Katherine Clayton, Spencer Blair, Jonathan A. Busam, Samuel Forstner, John Glance, Guy Green, Anna Kawata, Akhila Kovvuri, Jonathan Martin, Evan Morgan, Morgan Sandhu, Rachel Sang, Rachel Scholz-Bright, Austin T. Welch, Andrew G. Wolff, Amanda Zhou, and Brendan Nyhan
Social media has increasingly enabled “fake news” to circulate widely, most notably during the 2016 U.S. presidential campaign. Although it likely did not change the outcome of the election, false news threatens the democratic goal of a well-informed electorate. To combat the harmful effects of this misinformation, Facebook began adding “disputed” tags to articles in users’ news feeds that had been debunked by third-party fact-checking organizations in December 2016. (The company has since switched to providing fact-checks in a “related articles” format underneath suspect stories.) In April 2017 and May 2018, Facebook also promoted tips for spotting false news at the top of users’ feeds.
In our new article in Political Behavior, we investigate whether these and other types of misinformation interventions reduce belief in false stories on social media. Our preregistered online survey experiment tested the effects of three different types of warnings on belief in false news headlines. Participants recruited from Amazon Mechanical Turk were randomly assigned to read a series of true and false news headlines accompanied by “Disputed” tags (Facebook’s original approach), “Rated false” tags (a stronger warning of our own design), or no tags at all. Before doing so, some were also randomly assigned to read a general warning about misinformation on social media that was modeled after Facebook’s tips for spotting false news. Respondents rated the perceived accuracy of each headline as well as their willingness to “like” and “share” the stories on social media.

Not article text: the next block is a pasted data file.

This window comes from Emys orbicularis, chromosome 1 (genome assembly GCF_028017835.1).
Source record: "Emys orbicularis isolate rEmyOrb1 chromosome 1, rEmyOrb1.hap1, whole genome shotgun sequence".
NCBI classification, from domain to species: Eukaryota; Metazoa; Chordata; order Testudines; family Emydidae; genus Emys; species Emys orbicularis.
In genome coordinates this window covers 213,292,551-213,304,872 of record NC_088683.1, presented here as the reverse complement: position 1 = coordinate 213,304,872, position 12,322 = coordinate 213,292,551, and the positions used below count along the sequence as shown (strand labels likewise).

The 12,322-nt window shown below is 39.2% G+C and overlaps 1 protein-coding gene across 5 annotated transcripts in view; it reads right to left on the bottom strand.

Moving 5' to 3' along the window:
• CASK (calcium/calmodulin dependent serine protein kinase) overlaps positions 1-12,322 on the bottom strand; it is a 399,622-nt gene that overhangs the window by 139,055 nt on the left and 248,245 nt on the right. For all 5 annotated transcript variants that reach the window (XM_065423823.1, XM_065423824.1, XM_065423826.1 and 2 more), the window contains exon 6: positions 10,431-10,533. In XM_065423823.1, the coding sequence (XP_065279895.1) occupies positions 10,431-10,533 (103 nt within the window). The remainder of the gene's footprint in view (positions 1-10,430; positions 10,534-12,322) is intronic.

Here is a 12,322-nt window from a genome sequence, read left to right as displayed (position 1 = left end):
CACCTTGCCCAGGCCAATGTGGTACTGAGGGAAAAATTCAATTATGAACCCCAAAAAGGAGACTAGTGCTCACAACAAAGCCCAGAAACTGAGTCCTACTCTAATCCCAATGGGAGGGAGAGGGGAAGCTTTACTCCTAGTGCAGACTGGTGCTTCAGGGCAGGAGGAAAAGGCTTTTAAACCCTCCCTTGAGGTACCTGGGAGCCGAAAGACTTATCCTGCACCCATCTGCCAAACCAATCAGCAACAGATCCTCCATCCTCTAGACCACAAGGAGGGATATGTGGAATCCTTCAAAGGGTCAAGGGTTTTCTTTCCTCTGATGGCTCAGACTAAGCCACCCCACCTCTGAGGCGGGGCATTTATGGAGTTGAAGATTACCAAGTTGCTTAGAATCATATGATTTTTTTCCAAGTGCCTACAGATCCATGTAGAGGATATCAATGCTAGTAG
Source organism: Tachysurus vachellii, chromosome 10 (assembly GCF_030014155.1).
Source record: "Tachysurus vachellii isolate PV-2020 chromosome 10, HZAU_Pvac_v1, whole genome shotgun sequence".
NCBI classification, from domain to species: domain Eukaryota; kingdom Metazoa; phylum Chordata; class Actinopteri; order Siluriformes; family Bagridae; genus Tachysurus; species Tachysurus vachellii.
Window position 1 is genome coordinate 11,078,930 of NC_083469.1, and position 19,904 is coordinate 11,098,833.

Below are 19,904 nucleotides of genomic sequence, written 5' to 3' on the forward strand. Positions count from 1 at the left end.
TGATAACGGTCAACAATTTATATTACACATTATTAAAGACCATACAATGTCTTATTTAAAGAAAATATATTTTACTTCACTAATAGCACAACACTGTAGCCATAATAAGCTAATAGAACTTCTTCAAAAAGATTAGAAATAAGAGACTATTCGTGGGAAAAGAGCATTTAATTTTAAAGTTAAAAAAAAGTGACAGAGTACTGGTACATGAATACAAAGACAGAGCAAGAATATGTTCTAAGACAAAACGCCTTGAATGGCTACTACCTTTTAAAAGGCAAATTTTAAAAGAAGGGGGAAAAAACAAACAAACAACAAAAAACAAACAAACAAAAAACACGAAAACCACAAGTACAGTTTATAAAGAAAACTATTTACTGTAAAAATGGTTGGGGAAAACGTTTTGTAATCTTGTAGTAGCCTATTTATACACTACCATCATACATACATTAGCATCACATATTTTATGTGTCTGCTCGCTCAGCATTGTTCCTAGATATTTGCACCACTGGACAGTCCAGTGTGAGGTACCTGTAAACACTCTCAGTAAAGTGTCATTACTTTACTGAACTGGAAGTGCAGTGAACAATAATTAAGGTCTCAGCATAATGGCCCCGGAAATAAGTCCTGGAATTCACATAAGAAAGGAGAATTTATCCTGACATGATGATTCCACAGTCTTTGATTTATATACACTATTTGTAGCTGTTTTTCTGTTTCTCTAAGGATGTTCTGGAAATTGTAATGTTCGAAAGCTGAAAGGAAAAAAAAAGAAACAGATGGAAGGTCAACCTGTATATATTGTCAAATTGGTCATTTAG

Our results show that both “Disputed” and “Rated false” tags reduce belief in false news headlines. The “Rated false” tag is more effective, but neither tag measurably reduces individuals’ willingness to “like” or “share” false stories. We also find that providing a general warning about false news modestly reduces belief in false headlines but also reduces belief in true headlines. Paradoxically, efforts to promote greater skepticism toward false news thus risk increasing public distrust of legitimate information.
The spread of “fake news” on social media remains an important concern today. Our findings indicate that specific warnings that alert readers about the credibility of the stories they encounter online are effective. Encouragingly, these results suggest that false news on social media can be countered with some degree of success if we are careful to avoid unintended spillover effects on belief in true stories.